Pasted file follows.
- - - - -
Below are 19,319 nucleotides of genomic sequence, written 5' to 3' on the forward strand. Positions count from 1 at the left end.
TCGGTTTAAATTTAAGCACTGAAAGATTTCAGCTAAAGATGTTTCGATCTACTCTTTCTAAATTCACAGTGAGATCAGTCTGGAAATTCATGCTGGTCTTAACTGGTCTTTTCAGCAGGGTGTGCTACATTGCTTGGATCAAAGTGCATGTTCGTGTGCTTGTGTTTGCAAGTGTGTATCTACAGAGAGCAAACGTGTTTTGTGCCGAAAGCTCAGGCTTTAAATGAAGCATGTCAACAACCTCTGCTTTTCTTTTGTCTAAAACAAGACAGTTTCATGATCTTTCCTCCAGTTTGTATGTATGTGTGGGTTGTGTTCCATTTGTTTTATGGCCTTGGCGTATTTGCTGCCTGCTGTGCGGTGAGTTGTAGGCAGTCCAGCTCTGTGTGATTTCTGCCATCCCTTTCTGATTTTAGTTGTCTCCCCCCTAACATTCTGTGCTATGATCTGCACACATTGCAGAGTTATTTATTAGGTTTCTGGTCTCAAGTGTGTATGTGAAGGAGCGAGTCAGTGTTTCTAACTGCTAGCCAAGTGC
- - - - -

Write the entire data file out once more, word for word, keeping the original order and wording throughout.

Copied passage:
Below are 19,319 nucleotides of genomic sequence, written 5' to 3' on the forward strand. Positions count from 1 at the left end.
TCGGTTTAAATTTAAGCACTGAAAGATTTCAGCTAAAGATGTTTCGATCTACTCTTTCTAAATTCACAGTGAGATCAGTCTGGAAATTCATGCTGGTCTTAACTGGTCTTTTCAGCAGGGTGTGCTACATTGCTTGGATCAAAGTGCATGTTCGTGTGCTTGTGTTTGCAAGTGTGTATCTACAGAGAGCAAACGTGTTTTGTGCCGAAAGCTCAGGCTTTAAATGAAGCATGTCAACAACCTCTGCTTTTCTTTTGTCTAAAACAAGACAGTTTCATGATCTTTCCTCCAGTTTGTATGTATGTGTGGGTTGTGTTCCATTTGTTTTATGGCCTTGGCGTATTTGCTGCCTGCTGTGCGGTGAGTTGTAGGCAGTCCAGCTCTGTGTGATTTCTGCCATCCCTTTCTGATTTTAGTTGTCTCCCCCCTAACATTCTGTGCTATGATCTGCACACATTGCAGAGTTATTTATTAGGTTTCTGGTCTCAAGTGTGTATGTGAAGGAGCGAGTCAGTGTTTCTAACTGCTAGCCAAGTGC